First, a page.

o severe a strain by the unpardonable proceedings f the women of Emain. For a full account of such hings one must turn to a scholarly rather than a )opular work. None the less, the description

enerally of the women, and their influence in

tirring up strife, is admirable. No chapter is nore interesting or better in any respect than that f the ' War of Words of the Women of Ulster,' >rought about by the malicious representations of 3ricriu. We are reminded of the yauntings of ["amburlaine when we read the boasting of these adies. Emer, the wife of Cuchullin, "spoke, and t is what she said : ' There is no woman comes up o me in appearance, in shape, in wisdom ; there s no one comes up to me for goodness of form, or tightness of eye, or good sense, or kindness, or jood behaviour. No one has the joy of loving or the strength of loving that I have ; all Ulster desires me ; surely I am a nut of the heart. If 1 were a light woman, there would not be a husband left to any of you to-morrow.' " The sad fate of Deirdre, the Irish Juliet, and her lover Naoise is delightfully narrated. Here is the picture of Deirdre when she is fourteen, the age of Juliet : " And Deirdre grew straight and clean like a rush on the bog, and she was comely beyond comparison of all the women of the world, and her movements were like the swan on the wave, or the deer on the hill. She was the young girl of the greatest beauty and of the gentlest nature of all the women of Ireland." Her wail over Alban, when " she cried pitifully, wearily, and tore her fair liair," is one of the most touching things in fiction, and her suicide after the slaughter of the sons of Usnach is harrowing. It is interesting to folk- lorists to hear how Fingan, the Druid physician of Conchubar, could tell what a person's sickness was by looking at the smoke of the house he was in, and knew also by looking at a wound what sort of person 2 ave it. Very spirited is the description of the great combat for the bull of Cuailgne. For days Cuchullin, single-handed, except for his charioteer, defends Ulster against the men of Connaught, executing deeds unparalleled except among the feats of the Paladins of Charlemagne, as told in ' La Legende des Siecles.' Knowledge of the great Irish saga is confined in England to com- paratively few. It should now be widely extended. The description of feastings and slaughter is apt to become monotonous. This is as true of Homer as it is of Irish or Scandinavian bards. The fights in Cuchullin are, however, varied as well as spirited, and the atmosphere of the work in its latest form is enchanting.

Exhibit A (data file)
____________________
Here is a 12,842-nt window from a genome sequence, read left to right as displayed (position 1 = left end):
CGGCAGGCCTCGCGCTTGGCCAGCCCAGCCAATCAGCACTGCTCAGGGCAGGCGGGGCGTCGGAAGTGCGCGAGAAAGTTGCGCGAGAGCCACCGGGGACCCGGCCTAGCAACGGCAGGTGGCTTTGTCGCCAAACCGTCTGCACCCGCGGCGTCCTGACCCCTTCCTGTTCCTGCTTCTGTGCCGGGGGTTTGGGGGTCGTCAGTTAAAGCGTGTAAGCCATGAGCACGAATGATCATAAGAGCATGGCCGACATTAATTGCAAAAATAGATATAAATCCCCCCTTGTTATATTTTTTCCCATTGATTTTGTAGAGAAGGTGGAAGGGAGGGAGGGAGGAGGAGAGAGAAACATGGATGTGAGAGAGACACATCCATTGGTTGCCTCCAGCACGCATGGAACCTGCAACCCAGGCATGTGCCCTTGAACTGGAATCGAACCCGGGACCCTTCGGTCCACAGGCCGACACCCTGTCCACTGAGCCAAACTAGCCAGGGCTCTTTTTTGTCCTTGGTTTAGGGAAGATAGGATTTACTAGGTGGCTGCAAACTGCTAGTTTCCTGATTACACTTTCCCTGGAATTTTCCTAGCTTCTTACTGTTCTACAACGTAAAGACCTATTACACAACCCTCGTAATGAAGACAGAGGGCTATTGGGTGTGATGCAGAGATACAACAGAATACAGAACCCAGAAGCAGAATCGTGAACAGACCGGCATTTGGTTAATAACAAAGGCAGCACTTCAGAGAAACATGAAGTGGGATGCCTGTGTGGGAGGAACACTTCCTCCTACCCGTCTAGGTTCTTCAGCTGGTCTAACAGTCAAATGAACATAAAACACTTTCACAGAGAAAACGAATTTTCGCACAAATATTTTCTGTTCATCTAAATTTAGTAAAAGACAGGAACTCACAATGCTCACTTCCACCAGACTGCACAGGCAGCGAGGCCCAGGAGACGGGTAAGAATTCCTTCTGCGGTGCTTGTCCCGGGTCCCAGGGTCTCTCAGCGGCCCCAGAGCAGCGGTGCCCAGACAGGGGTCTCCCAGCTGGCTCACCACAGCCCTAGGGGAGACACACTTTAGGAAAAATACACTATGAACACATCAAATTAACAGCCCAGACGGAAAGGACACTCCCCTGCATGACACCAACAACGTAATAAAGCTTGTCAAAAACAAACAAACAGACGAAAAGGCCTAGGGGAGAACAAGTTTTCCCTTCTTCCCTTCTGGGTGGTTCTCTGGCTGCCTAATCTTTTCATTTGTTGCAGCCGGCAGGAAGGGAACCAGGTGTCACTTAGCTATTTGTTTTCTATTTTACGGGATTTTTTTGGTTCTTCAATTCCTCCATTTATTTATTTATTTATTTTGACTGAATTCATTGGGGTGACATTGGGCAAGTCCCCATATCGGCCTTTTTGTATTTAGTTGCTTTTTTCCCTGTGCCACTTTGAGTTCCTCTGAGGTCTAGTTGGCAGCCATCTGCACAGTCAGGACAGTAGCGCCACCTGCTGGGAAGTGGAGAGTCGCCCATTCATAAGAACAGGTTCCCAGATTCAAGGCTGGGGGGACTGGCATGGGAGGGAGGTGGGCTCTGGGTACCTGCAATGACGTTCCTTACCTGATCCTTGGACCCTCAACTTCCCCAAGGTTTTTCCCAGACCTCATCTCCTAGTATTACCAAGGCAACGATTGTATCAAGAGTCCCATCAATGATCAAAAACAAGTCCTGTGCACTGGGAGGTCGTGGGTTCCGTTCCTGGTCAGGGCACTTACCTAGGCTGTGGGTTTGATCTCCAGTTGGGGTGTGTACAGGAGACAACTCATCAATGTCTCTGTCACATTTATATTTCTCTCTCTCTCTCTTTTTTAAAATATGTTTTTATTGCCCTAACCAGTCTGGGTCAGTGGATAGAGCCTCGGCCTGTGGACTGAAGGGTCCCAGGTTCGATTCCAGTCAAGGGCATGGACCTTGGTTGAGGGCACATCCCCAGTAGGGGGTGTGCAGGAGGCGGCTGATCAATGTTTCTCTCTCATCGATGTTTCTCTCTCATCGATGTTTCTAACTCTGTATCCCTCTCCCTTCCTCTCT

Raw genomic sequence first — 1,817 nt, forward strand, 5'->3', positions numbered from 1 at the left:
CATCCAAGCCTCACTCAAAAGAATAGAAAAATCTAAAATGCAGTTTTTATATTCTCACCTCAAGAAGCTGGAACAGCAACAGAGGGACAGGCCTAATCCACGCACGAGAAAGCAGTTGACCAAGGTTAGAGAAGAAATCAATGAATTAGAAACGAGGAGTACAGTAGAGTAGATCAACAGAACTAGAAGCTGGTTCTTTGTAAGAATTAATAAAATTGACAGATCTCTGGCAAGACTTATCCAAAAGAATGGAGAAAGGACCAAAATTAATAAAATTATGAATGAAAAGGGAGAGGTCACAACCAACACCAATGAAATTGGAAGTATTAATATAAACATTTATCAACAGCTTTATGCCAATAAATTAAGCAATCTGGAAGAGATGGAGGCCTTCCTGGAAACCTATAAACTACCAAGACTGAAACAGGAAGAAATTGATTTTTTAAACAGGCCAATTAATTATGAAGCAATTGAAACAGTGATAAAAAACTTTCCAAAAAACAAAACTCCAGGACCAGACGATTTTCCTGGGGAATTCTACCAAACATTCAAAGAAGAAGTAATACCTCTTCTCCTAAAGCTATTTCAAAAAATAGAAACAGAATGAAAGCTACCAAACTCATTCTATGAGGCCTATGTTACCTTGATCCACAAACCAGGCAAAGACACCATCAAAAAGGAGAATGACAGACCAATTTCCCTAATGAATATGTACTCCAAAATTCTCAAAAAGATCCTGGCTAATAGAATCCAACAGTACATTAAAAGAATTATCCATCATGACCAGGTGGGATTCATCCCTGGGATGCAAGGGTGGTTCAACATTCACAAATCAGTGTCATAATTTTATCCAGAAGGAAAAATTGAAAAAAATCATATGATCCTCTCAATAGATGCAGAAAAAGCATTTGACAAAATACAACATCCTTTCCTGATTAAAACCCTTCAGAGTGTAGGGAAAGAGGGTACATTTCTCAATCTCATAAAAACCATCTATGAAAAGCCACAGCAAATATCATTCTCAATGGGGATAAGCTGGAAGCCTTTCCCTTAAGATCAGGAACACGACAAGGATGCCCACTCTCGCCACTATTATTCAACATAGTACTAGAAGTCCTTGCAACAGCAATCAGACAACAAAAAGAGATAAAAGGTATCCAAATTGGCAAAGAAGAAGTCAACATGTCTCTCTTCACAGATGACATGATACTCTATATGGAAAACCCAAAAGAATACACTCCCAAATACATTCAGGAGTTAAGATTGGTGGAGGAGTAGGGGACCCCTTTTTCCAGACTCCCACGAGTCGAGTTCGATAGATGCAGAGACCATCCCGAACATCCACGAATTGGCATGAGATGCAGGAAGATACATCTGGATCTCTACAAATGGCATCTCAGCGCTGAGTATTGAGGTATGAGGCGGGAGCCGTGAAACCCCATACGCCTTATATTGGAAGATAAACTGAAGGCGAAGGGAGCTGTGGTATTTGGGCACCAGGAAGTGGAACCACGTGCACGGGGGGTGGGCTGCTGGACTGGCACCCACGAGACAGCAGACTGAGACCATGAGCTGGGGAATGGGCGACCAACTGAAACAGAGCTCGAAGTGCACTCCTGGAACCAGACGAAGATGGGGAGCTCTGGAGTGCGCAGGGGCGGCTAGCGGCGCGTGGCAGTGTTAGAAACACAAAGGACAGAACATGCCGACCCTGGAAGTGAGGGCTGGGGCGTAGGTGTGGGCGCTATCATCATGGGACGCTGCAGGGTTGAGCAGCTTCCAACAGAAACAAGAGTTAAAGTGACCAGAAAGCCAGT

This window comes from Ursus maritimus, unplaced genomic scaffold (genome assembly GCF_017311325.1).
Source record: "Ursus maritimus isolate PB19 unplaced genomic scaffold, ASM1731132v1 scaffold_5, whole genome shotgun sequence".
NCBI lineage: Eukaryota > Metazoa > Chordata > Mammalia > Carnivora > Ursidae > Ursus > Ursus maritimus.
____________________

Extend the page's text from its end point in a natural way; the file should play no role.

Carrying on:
Huchown of the Aide Ryale, the Alliterative Poet.

By George Neilson. (Glasgow, MacLehose &


ONE of the keenest, most assiduous, and most erudite of Scottish antiquaries, Mr. Neilson has undertaken, and in part accomplished, the solution of many problems of national importance. His latest endeavour has been to prove the identity of Huchown of the " Awle Ryale" with Sir Hew of Eglinton, a Justiciar of Scotland, the holder of many important offices, and the husband of the half-sister of Robert the Steward, afterwards King Robert II. In addition he has sought to settle what are the works of Huchown which establish him as one of the foremost of alliterative poets. On both points great diversity of opinion exists, and very varying conclusions have been put forward by men of acknowledged position and reputation.